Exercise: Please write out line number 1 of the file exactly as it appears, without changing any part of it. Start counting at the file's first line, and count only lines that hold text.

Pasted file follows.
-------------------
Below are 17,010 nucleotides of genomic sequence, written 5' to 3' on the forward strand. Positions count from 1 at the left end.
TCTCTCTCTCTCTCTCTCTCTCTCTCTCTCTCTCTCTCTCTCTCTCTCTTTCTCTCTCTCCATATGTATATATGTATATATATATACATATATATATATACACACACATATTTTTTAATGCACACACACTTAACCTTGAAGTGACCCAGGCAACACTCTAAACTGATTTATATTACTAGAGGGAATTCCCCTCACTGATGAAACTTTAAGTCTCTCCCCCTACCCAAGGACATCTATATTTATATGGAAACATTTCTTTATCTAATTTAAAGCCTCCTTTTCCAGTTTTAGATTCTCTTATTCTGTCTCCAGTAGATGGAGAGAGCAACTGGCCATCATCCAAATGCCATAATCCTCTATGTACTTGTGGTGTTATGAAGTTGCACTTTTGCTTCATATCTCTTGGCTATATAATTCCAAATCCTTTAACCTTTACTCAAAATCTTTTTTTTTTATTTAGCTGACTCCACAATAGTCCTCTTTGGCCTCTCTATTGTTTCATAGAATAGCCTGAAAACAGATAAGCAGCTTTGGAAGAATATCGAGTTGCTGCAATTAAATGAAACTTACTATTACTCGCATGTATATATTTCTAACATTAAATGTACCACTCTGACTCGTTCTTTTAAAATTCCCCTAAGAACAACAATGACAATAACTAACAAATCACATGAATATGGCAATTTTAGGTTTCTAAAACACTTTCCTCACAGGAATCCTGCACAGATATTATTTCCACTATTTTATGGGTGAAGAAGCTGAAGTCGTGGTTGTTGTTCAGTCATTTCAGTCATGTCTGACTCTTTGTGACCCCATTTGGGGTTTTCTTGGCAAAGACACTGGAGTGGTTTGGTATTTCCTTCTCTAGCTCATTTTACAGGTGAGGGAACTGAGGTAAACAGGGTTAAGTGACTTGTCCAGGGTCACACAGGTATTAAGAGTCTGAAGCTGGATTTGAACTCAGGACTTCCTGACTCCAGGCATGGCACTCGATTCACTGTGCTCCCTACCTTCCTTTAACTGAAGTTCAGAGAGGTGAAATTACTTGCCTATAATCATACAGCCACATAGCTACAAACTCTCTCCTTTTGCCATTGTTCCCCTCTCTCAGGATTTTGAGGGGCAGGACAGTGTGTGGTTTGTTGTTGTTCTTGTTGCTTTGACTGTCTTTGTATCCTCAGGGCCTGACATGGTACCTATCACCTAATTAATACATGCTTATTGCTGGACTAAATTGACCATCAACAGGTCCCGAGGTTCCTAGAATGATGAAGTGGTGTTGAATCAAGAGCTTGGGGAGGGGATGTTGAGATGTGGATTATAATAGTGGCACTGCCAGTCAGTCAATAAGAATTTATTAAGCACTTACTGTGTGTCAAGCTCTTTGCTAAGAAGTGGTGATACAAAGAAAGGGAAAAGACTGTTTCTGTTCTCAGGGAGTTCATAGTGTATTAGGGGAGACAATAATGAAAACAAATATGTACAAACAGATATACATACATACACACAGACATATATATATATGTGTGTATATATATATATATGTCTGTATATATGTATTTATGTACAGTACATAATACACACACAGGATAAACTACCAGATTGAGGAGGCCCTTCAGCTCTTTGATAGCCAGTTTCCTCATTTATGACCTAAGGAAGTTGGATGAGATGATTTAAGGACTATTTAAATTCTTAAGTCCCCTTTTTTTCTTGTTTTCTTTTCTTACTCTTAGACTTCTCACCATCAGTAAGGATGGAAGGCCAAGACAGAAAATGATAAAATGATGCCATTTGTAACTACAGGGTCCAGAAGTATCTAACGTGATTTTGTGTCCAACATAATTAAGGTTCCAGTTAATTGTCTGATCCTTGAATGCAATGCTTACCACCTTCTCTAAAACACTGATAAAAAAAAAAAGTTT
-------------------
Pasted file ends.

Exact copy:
Below are 17,010 nucleotides of genomic sequence, written 5' to 3' on the forward strand. Positions count from 1 at the left end.